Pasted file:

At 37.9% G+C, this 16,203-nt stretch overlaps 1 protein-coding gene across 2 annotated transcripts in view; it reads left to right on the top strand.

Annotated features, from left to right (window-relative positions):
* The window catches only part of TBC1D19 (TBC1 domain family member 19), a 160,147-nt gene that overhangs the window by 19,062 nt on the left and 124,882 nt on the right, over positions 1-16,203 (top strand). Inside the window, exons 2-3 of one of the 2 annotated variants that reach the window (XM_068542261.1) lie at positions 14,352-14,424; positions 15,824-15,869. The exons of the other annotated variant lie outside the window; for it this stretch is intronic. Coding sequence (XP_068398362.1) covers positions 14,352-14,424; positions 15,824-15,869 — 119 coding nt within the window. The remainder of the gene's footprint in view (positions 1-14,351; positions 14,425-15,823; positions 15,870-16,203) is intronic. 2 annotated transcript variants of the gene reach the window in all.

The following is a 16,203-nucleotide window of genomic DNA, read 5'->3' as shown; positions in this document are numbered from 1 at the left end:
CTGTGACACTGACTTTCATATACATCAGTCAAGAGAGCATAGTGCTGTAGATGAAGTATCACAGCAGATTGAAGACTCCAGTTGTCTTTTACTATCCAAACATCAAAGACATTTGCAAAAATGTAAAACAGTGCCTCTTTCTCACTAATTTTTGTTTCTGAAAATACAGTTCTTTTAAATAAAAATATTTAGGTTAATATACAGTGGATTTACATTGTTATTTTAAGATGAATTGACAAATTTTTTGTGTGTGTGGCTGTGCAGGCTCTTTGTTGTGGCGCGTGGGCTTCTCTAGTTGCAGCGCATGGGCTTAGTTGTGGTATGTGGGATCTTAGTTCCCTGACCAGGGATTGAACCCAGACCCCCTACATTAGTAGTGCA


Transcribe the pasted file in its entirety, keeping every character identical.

At 37.9% G+C, this 16,203-nt stretch overlaps 1 protein-coding gene across 2 annotated transcripts in view; it reads left to right on the top strand.

Annotated features, from left to right (window-relative positions):
* The window catches only part of TBC1D19 (TBC1 domain family member 19), a 160,147-nt gene that overhangs the window by 19,062 nt on the left and 124,882 nt on the right, over positions 1-16,203 (top strand). Inside the window, exons 2-3 of one of the 2 annotated variants that reach the window (XM_068542261.1) lie at positions 14,352-14,424; positions 15,824-15,869. The exons of the other annotated variant lie outside the window; for it this stretch is intronic. Coding sequence (XP_068398362.1) covers positions 14,352-14,424; positions 15,824-15,869 — 119 coding nt within the window. The remainder of the gene's footprint in view (positions 1-14,351; positions 14,425-15,823; positions 15,870-16,203) is intronic. 2 annotated transcript variants of the gene reach the window in all.

The following is a 16,203-nucleotide window of genomic DNA, read 5'->3' as shown; positions in this document are numbered from 1 at the left end:
CTGTGACACTGACTTTCATATACATCAGTCAAGAGAGCATAGTGCTGTAGATGAAGTATCACAGCAGATTGAAGACTCCAGTTGTCTTTTACTATCCAAACATCAAAGACATTTGCAAAAATGTAAAACAGTGCCTCTTTCTCACTAATTTTTGTTTCTGAAAATACAGTTCTTTTAAATAAAAATATTTAGGTTAATATACAGTGGATTTACATTGTTATTTTAAGATGAATTGACAAATTTTTTGTGTGTGTGGCTGTGCAGGCTCTTTGTTGTGGCGCGTGGGCTTCTCTAGTTGCAGCGCATGGGCTTAGTTGTGGTATGTGGGATCTTAGTTCCCTGACCAGGGATTGAACCCAGACCCCCTACATTAGTAGTGCA